The Risk of Juniorising Change

The Risk of Juniorising Change

The Risk of Juniorising Change

Creating a problem for the near future?

 A little while ago I read about the "juniorisation" of trading desks in financial services, particularly in the City of London.

The argument made was that at times of cost pressure, i.e. pressure to reduce costs, usually in response to falling revenues - something most organisation's are feeling today, there are some very simple economics. The most compelling being that older, more experienced traders cost more than junior traders. As I recall the article argued that a firm could employ two junior traders for the same cost as one senior trader. This is rather simplistic, but illustrative of the point.

In light of this, firms are thinning out the ranks of senior traders (e.g. MDs) leaving many desks manned by relatively junior traders. I don't want to question the intellectual firepower and basic abilities of those traders, but they do lack the perspective that more extensive experience gives. The author reported that many desks are now staffed by traders that have never lived through an interest rate rise or in a high(er) interest rate environment. The UK base rate has been 0.5% for eight years now.

Similarly they have not experienced a market crash!

The author of that report suggested that the ability of trading desks to cope well with either event (and they will happen one day!) is severely impaired by this lack of experience.

So what is the relevance to change?

Well, I see a similar risk developing.

In financial services, the dominant driver of change for the last 5 or so years has been regulation. I have written before about how regulatory change has been the cuckoo in the nest, claiming the majority of discretionary spend and related resources, and squeezing more "normal" and better management business improvement initiatives off the agenda.

I have also written that regulatory change is different. It is often very complex and moves the whole business environment in ways no-one can be certain of until after the fact. Even the regulatory requirements themselves emerge slowly and often very late in the process, yet implementation/compliance is driven by politically motivated and near-immutable deadlines.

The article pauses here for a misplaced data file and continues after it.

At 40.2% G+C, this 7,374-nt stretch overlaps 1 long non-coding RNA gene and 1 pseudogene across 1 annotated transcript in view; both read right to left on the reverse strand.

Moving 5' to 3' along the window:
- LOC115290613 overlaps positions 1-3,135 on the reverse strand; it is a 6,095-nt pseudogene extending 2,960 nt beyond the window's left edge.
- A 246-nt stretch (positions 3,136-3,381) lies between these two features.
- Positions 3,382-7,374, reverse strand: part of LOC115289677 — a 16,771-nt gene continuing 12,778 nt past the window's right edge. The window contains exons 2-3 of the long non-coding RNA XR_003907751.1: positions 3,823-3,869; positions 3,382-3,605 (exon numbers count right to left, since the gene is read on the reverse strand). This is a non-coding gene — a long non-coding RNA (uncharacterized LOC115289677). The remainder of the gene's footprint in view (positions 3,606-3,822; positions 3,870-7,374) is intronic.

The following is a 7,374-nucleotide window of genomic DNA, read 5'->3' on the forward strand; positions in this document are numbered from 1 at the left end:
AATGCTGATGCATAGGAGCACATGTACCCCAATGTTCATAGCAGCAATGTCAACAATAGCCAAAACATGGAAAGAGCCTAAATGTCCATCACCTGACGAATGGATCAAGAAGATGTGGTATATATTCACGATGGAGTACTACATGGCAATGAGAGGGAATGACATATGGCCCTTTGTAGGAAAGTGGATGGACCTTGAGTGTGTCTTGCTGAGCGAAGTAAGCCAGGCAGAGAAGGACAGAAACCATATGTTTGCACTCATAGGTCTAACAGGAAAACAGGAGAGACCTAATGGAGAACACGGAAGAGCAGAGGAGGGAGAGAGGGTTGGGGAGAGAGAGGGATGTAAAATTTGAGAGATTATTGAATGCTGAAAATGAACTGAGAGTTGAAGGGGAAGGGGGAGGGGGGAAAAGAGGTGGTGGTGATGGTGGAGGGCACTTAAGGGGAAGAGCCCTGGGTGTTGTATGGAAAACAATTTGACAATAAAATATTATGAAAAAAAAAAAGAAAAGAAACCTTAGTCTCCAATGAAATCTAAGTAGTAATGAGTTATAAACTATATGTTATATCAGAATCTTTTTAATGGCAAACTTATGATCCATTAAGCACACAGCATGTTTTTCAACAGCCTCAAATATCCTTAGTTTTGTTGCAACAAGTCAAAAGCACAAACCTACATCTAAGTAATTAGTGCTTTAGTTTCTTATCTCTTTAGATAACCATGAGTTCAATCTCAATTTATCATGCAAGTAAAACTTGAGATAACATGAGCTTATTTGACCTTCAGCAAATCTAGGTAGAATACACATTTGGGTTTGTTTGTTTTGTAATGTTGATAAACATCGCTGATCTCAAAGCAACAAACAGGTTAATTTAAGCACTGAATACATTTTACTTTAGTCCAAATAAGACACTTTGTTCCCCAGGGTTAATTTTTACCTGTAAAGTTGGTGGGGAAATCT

The result has been that the majority of change effort has had to adopt a "scrambling" approach, with a lot of unwanted, yet uncontrolled stop/go throughout the process. Project planning has become right-to-left (i.e. how do I get everything done by the date that is set?) rather than left-to-right (i.e. how should we best undertake this initiative?).

This has been a "needs must" response and I cannot criticise it, indeed I have been part of it.

The risk I see now, as firms are under pressure to manage/reduce costs - no more so than in the burgeoning area of regulatory change - is that staff reductions are stripping out a lot of more experienced (and thus expensive) change professionals.

This leaves change initiatives staffed with a preponderance of young, willing and usually bright individuals, but ones who have no experience of what a "good", well managed change initiative looks and feels like? They are not benefitting from the experience of more senior staff and thus making avoidable mistakes. They cannot understand the benefit of investing in the right tools to support the endeavour. I also see firms investing less in the formal training of the requisite skills, preferring instead for the rather more inconsistent, osmotic process of learning as one goes or on-the-job.

I wonder if the risk management functions of these firms, especially the regulated ones, have even recognised the risk, let alone addressed it? I suspect not where the pressure for short term, bottom line results remain the prevalent driver of senior management concern.

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Ian J Sutherland 

Business Change Expert

Ian J Sutherland is a highly skilled director with expertise in governance, partnerships and regulation and almost four decades of experience serving as a powerful catalyst for change for organisations of all sizes and sectors. He thrives on identifying areas for innovation and improvement, forming effective strategies to drive efficiency and create bottom-line results. He has a proven capacity to serve as a bridge between organisations and functions, creating unity and operational coherence. A personable and creative leader, with a unique insight and the ability to see the big picture and provide constructive challenge, he writes on many matters including the delivery of change in today's world and is an opportunistic photographer who seeks to capture images that interest him. He enjoys good beer, good company and good music - not necessarily in that order.


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